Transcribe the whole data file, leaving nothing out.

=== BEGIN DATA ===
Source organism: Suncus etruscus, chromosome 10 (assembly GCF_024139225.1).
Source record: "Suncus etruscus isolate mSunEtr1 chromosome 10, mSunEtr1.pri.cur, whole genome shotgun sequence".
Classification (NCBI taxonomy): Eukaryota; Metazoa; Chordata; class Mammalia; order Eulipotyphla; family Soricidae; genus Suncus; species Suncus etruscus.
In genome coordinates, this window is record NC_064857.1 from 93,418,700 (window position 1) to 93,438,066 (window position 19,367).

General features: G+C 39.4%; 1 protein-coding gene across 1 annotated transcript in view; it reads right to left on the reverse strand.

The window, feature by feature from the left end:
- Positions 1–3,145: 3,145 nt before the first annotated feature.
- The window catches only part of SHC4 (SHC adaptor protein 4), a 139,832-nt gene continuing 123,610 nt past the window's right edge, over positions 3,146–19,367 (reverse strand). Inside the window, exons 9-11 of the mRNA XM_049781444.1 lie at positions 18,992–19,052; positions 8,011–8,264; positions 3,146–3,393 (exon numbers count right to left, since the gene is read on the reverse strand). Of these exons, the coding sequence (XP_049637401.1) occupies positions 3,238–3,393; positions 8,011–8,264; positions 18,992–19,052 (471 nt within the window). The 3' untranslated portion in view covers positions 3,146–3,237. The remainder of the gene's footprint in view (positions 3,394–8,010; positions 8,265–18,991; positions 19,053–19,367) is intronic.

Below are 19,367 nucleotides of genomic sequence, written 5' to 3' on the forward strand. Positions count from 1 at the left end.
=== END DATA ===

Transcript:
Source organism: Suncus etruscus, chromosome 10 (assembly GCF_024139225.1).
Source record: "Suncus etruscus isolate mSunEtr1 chromosome 10, mSunEtr1.pri.cur, whole genome shotgun sequence".
Classification (NCBI taxonomy): Eukaryota; Metazoa; Chordata; class Mammalia; order Eulipotyphla; family Soricidae; genus Suncus; species Suncus etruscus.
In genome coordinates, this window is record NC_064857.1 from 93,418,700 (window position 1) to 93,438,066 (window position 19,367).

General features: G+C 39.4%; 1 protein-coding gene across 1 annotated transcript in view; it reads right to left on the reverse strand.

The window, feature by feature from the left end:
- Positions 1–3,145: 3,145 nt before the first annotated feature.
- The window catches only part of SHC4 (SHC adaptor protein 4), a 139,832-nt gene continuing 123,610 nt past the window's right edge, over positions 3,146–19,367 (reverse strand). Inside the window, exons 9-11 of the mRNA XM_049781444.1 lie at positions 18,992–19,052; positions 8,011–8,264; positions 3,146–3,393 (exon numbers count right to left, since the gene is read on the reverse strand). Of these exons, the coding sequence (XP_049637401.1) occupies positions 3,238–3,393; positions 8,011–8,264; positions 18,992–19,052 (471 nt within the window). The 3' untranslated portion in view covers positions 3,146–3,237. The remainder of the gene's footprint in view (positions 3,394–8,010; positions 8,265–18,991; positions 19,053–19,367) is intronic.

Below are 19,367 nucleotides of genomic sequence, written 5' to 3' on the forward strand. Positions count from 1 at the left end.